ECE Seminar Lecture Series

Cultural Tax: The Cost of Being the Only or the Few

Dr. Tyrone Porter, University of Texas at Austin

Wednesday, December 2, 2020
Noon–1 p.m. Passcode: 066310

It is no secret that persons of color are poorly represented in STEM academic programs and professions.  Moreover, there is a racial hierarchy that exists in America, which has led to racial inequities in policing, healthcare, education, and leadership positions. These inequities and the struggle for dismantling the racial hierarchy disproportionately burdens persons of color, both inside and outside the academic and professional setting.  Known as a cultural tax, these burdens impose a variety of stresses on students and professionals of color including emotional trauma and financial anxiety, which adversely affect confidence, academic performance, productivity, and well-being. Throughout my graduate education and professional career, I have been the only or one of the few persons of color in my department and I have endured this tax on countless occasions.  In this talk, I will provide an overview of the source of these burdens in a historical context and offer suggestions on how institutions can better support persons of color and significantly reduce the cultural tax.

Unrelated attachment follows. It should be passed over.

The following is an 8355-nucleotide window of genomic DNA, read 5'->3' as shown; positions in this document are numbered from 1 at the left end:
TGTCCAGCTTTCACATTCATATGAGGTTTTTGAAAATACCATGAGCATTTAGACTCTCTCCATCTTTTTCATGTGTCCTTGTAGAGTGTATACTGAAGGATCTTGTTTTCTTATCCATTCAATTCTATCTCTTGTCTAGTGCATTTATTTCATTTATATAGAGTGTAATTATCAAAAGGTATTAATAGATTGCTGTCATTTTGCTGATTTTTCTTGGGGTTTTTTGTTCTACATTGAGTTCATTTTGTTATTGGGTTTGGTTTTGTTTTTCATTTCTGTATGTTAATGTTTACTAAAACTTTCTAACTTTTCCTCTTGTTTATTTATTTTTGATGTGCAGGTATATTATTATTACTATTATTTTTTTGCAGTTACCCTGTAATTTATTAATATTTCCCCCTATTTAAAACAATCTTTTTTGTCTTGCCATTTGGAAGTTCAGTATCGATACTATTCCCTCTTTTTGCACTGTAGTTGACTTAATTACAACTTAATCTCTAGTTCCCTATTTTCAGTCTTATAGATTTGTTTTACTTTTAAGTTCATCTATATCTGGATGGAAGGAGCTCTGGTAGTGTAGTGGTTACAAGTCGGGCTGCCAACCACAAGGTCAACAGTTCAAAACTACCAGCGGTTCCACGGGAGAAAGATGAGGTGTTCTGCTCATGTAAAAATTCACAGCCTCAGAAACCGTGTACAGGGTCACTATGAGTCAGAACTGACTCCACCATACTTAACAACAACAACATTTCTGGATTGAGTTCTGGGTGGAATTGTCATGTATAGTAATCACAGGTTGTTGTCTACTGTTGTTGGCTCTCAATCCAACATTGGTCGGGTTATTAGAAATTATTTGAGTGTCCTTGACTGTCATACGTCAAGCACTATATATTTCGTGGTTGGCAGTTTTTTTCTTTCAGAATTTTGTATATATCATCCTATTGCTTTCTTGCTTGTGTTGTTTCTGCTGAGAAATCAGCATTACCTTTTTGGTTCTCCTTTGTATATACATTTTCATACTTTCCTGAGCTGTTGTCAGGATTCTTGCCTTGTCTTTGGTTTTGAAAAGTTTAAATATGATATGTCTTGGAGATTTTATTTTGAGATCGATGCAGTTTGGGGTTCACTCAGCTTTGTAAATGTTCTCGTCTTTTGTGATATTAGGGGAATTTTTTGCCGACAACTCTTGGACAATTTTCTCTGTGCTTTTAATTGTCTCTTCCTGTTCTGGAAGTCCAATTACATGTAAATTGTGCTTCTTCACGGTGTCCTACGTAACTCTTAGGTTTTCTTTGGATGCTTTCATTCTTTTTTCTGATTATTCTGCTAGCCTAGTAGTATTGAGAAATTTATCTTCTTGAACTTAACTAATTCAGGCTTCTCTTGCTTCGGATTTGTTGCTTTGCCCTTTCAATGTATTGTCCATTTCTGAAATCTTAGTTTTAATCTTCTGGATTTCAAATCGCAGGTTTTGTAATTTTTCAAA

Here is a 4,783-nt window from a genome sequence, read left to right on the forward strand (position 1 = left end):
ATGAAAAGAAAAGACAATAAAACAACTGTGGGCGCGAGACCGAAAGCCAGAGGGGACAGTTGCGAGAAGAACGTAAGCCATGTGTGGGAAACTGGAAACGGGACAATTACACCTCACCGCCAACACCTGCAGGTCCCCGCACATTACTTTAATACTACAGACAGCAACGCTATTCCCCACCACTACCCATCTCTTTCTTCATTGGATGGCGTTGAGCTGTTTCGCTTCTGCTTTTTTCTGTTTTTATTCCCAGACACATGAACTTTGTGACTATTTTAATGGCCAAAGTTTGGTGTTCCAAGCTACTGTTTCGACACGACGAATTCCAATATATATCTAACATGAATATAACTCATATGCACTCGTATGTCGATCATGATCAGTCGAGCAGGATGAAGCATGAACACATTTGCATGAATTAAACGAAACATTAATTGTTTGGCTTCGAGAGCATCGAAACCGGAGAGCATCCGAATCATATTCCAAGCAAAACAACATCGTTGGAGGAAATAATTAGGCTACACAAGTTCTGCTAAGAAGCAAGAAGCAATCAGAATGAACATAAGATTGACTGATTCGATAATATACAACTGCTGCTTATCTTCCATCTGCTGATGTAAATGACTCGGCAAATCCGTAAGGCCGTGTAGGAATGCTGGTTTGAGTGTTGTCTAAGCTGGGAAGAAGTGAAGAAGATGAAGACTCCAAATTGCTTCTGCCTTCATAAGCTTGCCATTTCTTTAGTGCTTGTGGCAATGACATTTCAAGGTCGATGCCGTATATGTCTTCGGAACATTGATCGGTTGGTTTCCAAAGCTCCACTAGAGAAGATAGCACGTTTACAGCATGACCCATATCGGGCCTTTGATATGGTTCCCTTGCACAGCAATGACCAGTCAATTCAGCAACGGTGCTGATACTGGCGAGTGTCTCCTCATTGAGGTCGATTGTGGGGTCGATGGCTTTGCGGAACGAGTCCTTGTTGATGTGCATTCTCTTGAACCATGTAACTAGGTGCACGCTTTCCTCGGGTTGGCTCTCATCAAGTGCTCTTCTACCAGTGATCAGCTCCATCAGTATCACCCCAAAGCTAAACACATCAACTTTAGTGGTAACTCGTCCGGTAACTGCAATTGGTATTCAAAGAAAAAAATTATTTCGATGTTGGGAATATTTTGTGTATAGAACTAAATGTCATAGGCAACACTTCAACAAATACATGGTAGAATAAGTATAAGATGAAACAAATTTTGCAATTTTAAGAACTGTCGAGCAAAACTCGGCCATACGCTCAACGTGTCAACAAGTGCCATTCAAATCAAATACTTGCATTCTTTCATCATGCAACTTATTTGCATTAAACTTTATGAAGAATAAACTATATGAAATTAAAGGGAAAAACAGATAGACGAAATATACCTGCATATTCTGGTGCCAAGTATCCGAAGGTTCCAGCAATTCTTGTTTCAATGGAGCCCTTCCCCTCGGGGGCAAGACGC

Dr. Tyrone Porter joined The University of Texas at Austin in August 2020 as a Professor of Biomedical Engineering. A native of Detroit, MI and an alumnus of Prairie View A&M University, Dr. Porter earned his Ph.D. in Bioengineering at the University of Washington in 2003. He was awarded the Frederick V. Hunt Postdoctoral Fellowship by the Acoustical Society of America (ASA) and completed his training at the University of Cincinnati.  He started his academic career in the Department of Mechanical Engineering at Boston University (BU) where he was promoted to Associate Professor with tenure in 2012.  As a member of the BU community, Dr. Porter held several leadership positions, including Associate Director for the Nanotechnology Innovation Center and Co-Director for the NIH-funded Translational Research in Biomaterials doctoral training program.  Dr. Porter has made significant contributions to the use of ultrasound for noninvasive ablation of solid tumors, permeabilizing biological interfaces for drug delivery, and triggering drug release from stimuli-responsive nanocarriers.  For these accomplishments, Dr. Porter received the R. Bruce Lindsay award from the ASA in 2008 and became a Fellow of the ASA in 2017. A staunch advocate for diversity, equity, and inclusion in STEM disciplines, Dr. Porter was appointed an inaugural Faculty Fellow for Diversity and Inclusion in Graduate Education at Boston University and has spoken nationally on the topic. Recently, he was appointed Chair of the Committee for Improving Racial Diversity and Inclusivity within the ASA, which is spearheading efforts to attract and embrace students, scholars, and professionals within the society and the acoustics field.